In terms of the legislature, the Ebonyi state House of Assembly is an organ of government that does its own constitutional job the way it pleases the Honourable members. His Excellency, the governor does not interfere with the running of the House of Assembly.

They are free to legislate on any matter that has direct positive bearing on the people of the state and that is democracy and that is the rule of law we are talking about.

So, if our governor does not believe in rule of law, he would have been interfering with the functions of the legislative arm of government and that of the judiciary. Our Judges go about dispensing justice; our government does not interfere with how judgments are giving. In fact, some judgments are even given against government and government obeys them. We advise government and government to obey them. So, rule of law reigns supreme in Ebonyi state.

What role would the newly created Criminal Prosecution department play in justice system?
It is to monitor the inflow of criminal cases in all the courts in the state. I told you that we vet files and other things we do to ensure that there is justice delivery in the state.

The department is a very vital department in the ministry of justice and it has helped to a very large extent in ensuring that criminal prosecution go very well in the state.

The job of the Senior Special Adviser to the Governor on Criminal Prosecution, who is in charge of that department, does not stop at criminal prosecution. It looks at other cases that of interest to both government and individuals.

In other words, inferring with the police, the office of the O/C legal, the Nigerian prisons, the DSS because these are the agencies responsible for apprehension of criminals. He interfaces with those security agencies in respect to criminal matters that are to be given attention by both the agencies and the ministry of justice.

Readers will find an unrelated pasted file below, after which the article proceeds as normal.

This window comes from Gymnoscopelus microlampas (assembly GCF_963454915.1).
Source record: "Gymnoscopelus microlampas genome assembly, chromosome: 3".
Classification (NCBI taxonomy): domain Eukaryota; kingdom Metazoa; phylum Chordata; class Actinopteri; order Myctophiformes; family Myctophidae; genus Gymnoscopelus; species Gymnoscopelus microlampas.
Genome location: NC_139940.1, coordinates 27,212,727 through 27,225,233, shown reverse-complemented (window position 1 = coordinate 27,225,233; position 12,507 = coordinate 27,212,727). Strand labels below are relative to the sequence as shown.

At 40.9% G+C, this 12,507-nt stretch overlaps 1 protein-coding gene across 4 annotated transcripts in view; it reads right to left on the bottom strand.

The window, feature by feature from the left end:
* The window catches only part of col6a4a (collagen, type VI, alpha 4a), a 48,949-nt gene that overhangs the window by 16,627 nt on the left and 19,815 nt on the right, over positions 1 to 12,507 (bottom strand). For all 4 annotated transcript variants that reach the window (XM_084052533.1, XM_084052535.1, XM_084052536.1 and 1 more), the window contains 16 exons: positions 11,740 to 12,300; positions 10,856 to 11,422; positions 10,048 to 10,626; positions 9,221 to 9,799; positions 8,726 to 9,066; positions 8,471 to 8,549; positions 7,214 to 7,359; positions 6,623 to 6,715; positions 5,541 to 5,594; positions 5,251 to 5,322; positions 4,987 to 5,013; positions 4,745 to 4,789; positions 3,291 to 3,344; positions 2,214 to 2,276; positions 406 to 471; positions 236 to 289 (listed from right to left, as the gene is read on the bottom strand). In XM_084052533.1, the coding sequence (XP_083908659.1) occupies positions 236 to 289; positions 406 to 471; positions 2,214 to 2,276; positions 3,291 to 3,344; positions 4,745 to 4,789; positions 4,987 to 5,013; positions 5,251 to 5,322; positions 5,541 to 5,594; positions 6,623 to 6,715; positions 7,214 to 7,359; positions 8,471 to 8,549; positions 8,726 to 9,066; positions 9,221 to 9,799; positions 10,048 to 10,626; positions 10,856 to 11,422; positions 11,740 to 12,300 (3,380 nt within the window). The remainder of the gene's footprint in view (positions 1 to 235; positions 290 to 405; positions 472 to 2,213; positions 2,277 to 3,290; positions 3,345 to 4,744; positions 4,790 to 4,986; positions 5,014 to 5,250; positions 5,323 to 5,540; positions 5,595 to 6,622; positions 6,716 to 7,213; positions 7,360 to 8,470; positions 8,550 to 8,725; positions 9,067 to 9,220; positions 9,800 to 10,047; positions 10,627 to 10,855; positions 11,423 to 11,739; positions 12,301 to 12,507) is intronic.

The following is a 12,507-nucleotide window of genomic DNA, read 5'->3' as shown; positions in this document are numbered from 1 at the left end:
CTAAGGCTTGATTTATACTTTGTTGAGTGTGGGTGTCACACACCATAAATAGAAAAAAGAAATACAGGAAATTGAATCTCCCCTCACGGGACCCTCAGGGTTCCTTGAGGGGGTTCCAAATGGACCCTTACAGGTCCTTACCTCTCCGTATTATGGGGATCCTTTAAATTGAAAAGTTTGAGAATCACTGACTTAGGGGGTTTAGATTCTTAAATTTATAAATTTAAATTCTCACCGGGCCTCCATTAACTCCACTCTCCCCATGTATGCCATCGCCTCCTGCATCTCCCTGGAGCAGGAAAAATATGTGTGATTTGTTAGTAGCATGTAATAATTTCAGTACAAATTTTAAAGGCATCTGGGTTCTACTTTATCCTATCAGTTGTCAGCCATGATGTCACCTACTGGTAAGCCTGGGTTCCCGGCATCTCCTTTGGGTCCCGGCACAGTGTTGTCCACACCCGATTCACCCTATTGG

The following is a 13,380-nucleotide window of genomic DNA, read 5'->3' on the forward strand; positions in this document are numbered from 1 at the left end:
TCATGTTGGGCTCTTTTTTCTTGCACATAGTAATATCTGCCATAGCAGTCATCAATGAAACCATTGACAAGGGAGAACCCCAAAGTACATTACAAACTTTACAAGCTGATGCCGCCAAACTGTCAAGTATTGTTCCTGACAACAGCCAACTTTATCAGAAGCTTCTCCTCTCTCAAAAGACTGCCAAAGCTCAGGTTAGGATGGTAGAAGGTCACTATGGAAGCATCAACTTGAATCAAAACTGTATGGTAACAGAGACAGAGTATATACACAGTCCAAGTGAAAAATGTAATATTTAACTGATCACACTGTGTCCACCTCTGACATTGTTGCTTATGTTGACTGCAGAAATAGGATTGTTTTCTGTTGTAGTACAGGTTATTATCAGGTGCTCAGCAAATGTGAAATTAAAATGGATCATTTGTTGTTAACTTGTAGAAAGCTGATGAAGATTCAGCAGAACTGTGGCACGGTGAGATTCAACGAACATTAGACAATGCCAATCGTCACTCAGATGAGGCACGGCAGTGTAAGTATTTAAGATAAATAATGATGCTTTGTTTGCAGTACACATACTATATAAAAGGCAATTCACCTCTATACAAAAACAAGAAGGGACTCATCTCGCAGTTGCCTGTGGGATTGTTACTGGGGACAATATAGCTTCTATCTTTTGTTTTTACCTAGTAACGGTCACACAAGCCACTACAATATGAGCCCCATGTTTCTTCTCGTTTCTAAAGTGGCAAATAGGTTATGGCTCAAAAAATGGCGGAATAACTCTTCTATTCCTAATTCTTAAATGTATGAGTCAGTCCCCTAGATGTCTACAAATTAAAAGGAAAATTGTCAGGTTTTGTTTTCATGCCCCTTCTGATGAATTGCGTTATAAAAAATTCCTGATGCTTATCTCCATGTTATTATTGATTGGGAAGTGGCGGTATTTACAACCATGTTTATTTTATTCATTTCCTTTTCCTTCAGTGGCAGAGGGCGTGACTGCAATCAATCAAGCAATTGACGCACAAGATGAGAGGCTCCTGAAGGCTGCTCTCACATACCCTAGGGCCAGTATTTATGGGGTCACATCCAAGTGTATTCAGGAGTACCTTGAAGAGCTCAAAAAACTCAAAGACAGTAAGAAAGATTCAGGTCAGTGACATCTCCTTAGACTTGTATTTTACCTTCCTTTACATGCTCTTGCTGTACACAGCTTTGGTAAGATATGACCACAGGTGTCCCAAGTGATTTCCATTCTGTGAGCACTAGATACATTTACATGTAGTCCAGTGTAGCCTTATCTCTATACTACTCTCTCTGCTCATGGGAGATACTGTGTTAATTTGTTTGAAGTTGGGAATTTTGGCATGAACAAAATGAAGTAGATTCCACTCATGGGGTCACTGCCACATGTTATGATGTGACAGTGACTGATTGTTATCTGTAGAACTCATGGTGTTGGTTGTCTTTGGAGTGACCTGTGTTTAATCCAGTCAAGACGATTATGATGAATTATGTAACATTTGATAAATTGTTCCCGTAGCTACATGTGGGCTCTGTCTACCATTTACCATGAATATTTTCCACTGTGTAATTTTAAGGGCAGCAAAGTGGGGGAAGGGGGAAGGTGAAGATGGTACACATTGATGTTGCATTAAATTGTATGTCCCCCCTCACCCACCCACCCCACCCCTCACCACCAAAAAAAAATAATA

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Law

‘Why pupilage is sacrosanct’

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Emmanuel Oche Ochai attended Benue State University, Makurdi and was called to the Bar on November 13, 2007. He speaks on his career, judiciary, fond memories, among others. AKEEM NAFIU met him

 

Background
He was called to the Bar about a decade ago having obtained his LL.B degree from the Benue State University and a BL after one year compulsory training at the Nigeria Law School.

Emmanuel Oche Ochai, now an associate partner at the law firm of B. Aguegbodo & Co., attended Boys’ Secondary School, Gindiri, Plateau state for his secondary education.
He, however, shared his foray into the legal profession with New Telegraph this way:

“My name is Emmanuel Oche Ochai. I had my primary school at the National Veterinary Research Institute staff Nursery/Primary School, Vom, Plateau State between 1986 and1995. I proceeded from there to the Boys’ Secondary School, Gindiri, Plateau State between 1995 and 2001 and Benue State University, Makurdi, where I studied law from 2001 to 2006. Thereafter, I moved to the Nigerian Law School, Lagos Campus, between 2006 and 2007. I am presently pursuing my Masters at the University of Lagos, Akoka. I was called to the Nigerian Bar on November 13, 2007. I practice presently in Lagos with the law firm of B. AGUEGBODO & Co.”